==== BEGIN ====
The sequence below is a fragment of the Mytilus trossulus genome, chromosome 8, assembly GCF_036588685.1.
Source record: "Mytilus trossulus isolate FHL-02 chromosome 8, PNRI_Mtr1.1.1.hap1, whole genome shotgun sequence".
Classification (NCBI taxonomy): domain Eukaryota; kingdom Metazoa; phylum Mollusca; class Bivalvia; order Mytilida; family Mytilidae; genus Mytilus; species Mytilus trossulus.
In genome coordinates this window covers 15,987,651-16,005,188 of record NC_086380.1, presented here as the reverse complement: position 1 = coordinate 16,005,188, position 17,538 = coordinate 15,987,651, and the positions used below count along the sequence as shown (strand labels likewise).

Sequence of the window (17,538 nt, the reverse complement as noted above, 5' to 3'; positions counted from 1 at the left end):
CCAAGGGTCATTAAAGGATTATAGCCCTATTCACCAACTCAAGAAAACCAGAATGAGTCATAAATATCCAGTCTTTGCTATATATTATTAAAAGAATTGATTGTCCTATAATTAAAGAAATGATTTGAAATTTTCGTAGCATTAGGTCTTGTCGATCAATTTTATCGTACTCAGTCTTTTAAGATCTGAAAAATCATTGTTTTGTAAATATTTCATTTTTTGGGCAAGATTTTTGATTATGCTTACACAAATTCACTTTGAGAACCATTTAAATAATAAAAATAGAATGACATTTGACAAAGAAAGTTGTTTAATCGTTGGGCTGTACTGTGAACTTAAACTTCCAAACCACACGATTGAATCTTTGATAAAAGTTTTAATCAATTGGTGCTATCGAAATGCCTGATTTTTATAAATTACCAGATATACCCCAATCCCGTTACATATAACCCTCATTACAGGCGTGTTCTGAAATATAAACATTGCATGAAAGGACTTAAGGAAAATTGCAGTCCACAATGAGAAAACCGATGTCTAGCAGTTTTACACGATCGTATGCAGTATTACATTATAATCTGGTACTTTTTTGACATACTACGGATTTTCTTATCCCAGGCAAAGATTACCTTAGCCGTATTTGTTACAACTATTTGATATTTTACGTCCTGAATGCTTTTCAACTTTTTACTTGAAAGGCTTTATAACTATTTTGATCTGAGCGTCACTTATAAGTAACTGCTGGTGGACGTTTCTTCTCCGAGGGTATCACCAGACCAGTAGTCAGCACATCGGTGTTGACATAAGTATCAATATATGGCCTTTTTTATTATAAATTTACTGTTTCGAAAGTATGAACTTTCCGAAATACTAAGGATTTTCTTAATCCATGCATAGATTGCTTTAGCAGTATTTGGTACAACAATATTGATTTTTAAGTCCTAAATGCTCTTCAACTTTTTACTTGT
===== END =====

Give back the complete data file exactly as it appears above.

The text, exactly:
The sequence below is a fragment of the Mytilus trossulus genome, chromosome 8, assembly GCF_036588685.1.
Source record: "Mytilus trossulus isolate FHL-02 chromosome 8, PNRI_Mtr1.1.1.hap1, whole genome shotgun sequence".
Classification (NCBI taxonomy): domain Eukaryota; kingdom Metazoa; phylum Mollusca; class Bivalvia; order Mytilida; family Mytilidae; genus Mytilus; species Mytilus trossulus.
In genome coordinates this window covers 15,987,651-16,005,188 of record NC_086380.1, presented here as the reverse complement: position 1 = coordinate 16,005,188, position 17,538 = coordinate 15,987,651, and the positions used below count along the sequence as shown (strand labels likewise).

Sequence of the window (17,538 nt, the reverse complement as noted above, 5' to 3'; positions counted from 1 at the left end):
CCAAGGGTCATTAAAGGATTATAGCCCTATTCACCAACTCAAGAAAACCAGAATGAGTCATAAATATCCAGTCTTTGCTATATATTATTAAAAGAATTGATTGTCCTATAATTAAAGAAATGATTTGAAATTTTCGTAGCATTAGGTCTTGTCGATCAATTTTATCGTACTCAGTCTTTTAAGATCTGAAAAATCATTGTTTTGTAAATATTTCATTTTTTGGGCAAGATTTTTGATTATGCTTACACAAATTCACTTTGAGAACCATTTAAATAATAAAAATAGAATGACATTTGACAAAGAAAGTTGTTTAATCGTTGGGCTGTACTGTGAACTTAAACTTCCAAACCACACGATTGAATCTTTGATAAAAGTTTTAATCAATTGGTGCTATCGAAATGCCTGATTTTTATAAATTACCAGATATACCCCAATCCCGTTACATATAACCCTCATTACAGGCGTGTTCTGAAATATAAACATTGCATGAAAGGACTTAAGGAAAATTGCAGTCCACAATGAGAAAACCGATGTCTAGCAGTTTTACACGATCGTATGCAGTATTACATTATAATCTGGTACTTTTTTGACATACTACGGATTTTCTTATCCCAGGCAAAGATTACCTTAGCCGTATTTGTTACAACTATTTGATATTTTACGTCCTGAATGCTTTTCAACTTTTTACTTGAAAGGCTTTATAACTATTTTGATCTGAGCGTCACTTATAAGTAACTGCTGGTGGACGTTTCTTCTCCGAGGGTATCACCAGACCAGTAGTCAGCACATCGGTGTTGACATAAGTATCAATATATGGCCTTTTTTATTATAAATTTACTGTTTCGAAAGTATGAACTTTCCGAAATACTAAGGATTTTCTTAATCCATGCATAGATTGCTTTAGCAGTATTTGGTACAACAATATTGATTTTTAAGTCCTAAATGCTCTTCAACTTTTTACTTGT